War of the Rebellion: Serial 043 Page 0729 Chapter XXXIX. THE GETTYSBURG CAMPAING.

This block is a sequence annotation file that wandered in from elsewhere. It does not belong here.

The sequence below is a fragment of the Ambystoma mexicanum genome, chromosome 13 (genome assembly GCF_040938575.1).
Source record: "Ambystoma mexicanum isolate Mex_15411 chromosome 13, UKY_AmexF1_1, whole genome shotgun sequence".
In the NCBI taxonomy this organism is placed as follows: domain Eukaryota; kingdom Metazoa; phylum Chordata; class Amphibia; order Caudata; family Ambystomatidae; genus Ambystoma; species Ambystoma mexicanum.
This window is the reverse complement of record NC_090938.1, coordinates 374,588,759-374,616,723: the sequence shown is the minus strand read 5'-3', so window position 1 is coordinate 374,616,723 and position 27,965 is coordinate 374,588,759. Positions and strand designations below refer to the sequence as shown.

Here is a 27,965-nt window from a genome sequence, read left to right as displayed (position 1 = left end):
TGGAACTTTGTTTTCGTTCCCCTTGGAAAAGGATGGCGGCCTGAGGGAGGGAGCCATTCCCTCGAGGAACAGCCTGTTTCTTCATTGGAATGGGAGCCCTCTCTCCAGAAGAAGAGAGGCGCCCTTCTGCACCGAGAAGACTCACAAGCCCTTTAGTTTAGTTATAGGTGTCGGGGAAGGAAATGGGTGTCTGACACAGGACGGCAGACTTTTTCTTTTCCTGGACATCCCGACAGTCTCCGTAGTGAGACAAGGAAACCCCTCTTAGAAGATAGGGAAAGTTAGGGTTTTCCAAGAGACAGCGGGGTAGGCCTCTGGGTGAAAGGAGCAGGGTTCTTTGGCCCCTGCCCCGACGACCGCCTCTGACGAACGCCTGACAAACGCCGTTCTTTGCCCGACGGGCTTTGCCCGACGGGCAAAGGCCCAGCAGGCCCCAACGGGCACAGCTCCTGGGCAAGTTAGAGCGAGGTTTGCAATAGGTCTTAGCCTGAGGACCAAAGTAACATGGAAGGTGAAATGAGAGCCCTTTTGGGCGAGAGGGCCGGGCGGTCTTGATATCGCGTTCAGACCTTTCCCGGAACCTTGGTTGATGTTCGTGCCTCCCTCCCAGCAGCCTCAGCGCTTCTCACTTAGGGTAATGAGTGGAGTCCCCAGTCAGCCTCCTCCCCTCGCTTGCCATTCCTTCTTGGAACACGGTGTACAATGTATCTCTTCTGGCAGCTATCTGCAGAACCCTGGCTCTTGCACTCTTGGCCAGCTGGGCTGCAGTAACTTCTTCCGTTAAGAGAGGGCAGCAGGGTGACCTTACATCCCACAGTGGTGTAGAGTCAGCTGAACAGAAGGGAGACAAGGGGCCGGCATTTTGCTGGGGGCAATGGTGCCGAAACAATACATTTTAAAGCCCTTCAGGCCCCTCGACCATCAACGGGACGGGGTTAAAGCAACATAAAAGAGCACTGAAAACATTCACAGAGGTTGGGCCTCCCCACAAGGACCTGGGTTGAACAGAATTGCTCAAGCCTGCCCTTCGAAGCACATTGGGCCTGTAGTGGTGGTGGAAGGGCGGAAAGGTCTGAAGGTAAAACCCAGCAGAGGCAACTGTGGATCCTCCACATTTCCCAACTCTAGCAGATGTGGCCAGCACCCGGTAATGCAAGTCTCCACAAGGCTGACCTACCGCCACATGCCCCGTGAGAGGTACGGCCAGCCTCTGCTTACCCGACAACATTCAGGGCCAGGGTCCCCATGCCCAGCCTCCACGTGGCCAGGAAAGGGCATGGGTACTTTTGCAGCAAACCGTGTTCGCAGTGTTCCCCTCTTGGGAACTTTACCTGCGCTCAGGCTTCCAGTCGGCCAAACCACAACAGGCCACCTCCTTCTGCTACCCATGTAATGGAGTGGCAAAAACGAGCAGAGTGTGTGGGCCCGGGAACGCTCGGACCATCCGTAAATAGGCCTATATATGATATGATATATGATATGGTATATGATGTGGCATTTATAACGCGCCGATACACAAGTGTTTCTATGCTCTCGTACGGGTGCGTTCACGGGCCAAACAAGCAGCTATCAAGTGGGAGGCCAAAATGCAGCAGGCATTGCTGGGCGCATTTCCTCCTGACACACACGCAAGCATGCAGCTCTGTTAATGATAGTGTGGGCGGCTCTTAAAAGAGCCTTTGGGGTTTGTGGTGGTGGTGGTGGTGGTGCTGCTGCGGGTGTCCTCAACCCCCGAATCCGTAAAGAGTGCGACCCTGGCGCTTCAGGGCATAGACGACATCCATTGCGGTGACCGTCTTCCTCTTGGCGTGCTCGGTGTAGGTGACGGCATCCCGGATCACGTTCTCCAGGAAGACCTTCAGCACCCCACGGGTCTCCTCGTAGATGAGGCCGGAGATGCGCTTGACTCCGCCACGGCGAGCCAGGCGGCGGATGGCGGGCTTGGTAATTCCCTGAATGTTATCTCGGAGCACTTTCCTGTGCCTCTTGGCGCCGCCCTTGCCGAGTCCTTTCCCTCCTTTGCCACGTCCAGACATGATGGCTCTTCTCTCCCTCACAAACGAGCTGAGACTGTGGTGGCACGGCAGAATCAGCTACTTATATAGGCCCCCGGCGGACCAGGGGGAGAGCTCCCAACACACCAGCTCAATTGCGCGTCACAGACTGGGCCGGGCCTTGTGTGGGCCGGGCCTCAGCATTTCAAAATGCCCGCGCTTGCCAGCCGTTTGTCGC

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The simulataneous appearance of the enemy's battalions on so long a line led me to believe that they had been lying in position for some time behind the woods in our front, fully prepared for us, and that it was their left wing around our right, and thus to cut us off from the town. Amovement to the rear became at once necessary, but before any orders to that effect could be transmitted, my whole line was engaged, and the Second Brigade, First Division, whose flank had been most exposed in consesquence of the advance, fell back in considerable disorder. Unfortunately, General Barlow, who had been directing the movements of his troops with the most praiseworthy coolness and intrepidity, unmindful of the shower of bullets around, was severely wounded, and had to be carried off the battlefield. The command of the First Division devolved upon General Ames. It was now of the highest importance to hold the Middletown and Mummasburg roads. Had the brigade of the Second Division been then at the appointed place, I would have ordered it to charge upon the flanking columns of the enemy, taking them in flank and rear; but that brigade not being there, all I could do was to endeavor to rally the Second Brigade, of the First Division, and to hold the ground west of those roads until the other brigades could be taken back. The enemy, however, pressing on with great vigor, that brigade could be rallied only in part, and the First Brigade, of the First Division, finding its right flank uncovered, was forced back also, not however, without hotly contesting every inch of ground. At that moment it was reported to me that the right wing of the First Corps had been pressed back, and one of Major-General Doubleday's aides brought me a request for a few regiments to be sent over to its assistance, which it was, under the circumastances, impossible for me to do. I received also a report from the Third Division, stating that it was flanked on the left. At the same time your order reached me to withdraw to the south side of the town, and to occupy the position on and near Cemetery Hill previously chosen by your. While I was doing my utmost, assisted by the officers of my staff, to rally what was within my reach of the First Division, in order to check the enemy' s advance upon my right and to hold the entrance of the town, the First Brigade, of the Second Division, under Colonel Cosster, at last made its appearance. I lead it out of the town, and ordered it to deploy on the right of the junction of the roads near the railroad depot, which the enemy was fast approaching. It was now too late for executing the offensive movement upon the enemy's left flank, which I had originally contemplated, and which might have been made to great advantage ten minutes before, but the brigade, assisted by a battery, succeeded, at all events, in checking the enemy long enough to permit the First Division to enter the town without being seriously molested on its retreat. The Third Division had mean while to sustain a furious attack. According to orders, it fell back toward the town in good order, contesting the ground step by step with the greatests firmnness. In this part of the action, which was almost a hand-to-hand struggle, officers and men showed the highest courage and determination. Our loss was extremely severe. The Second Brigade, Third Division, lost all its regimental commanders; several regiments nearly half their number in killed and wounded. Being flanked right and left, the situation of that division was most trying. The retreat throught the town, protected by part of our artillery,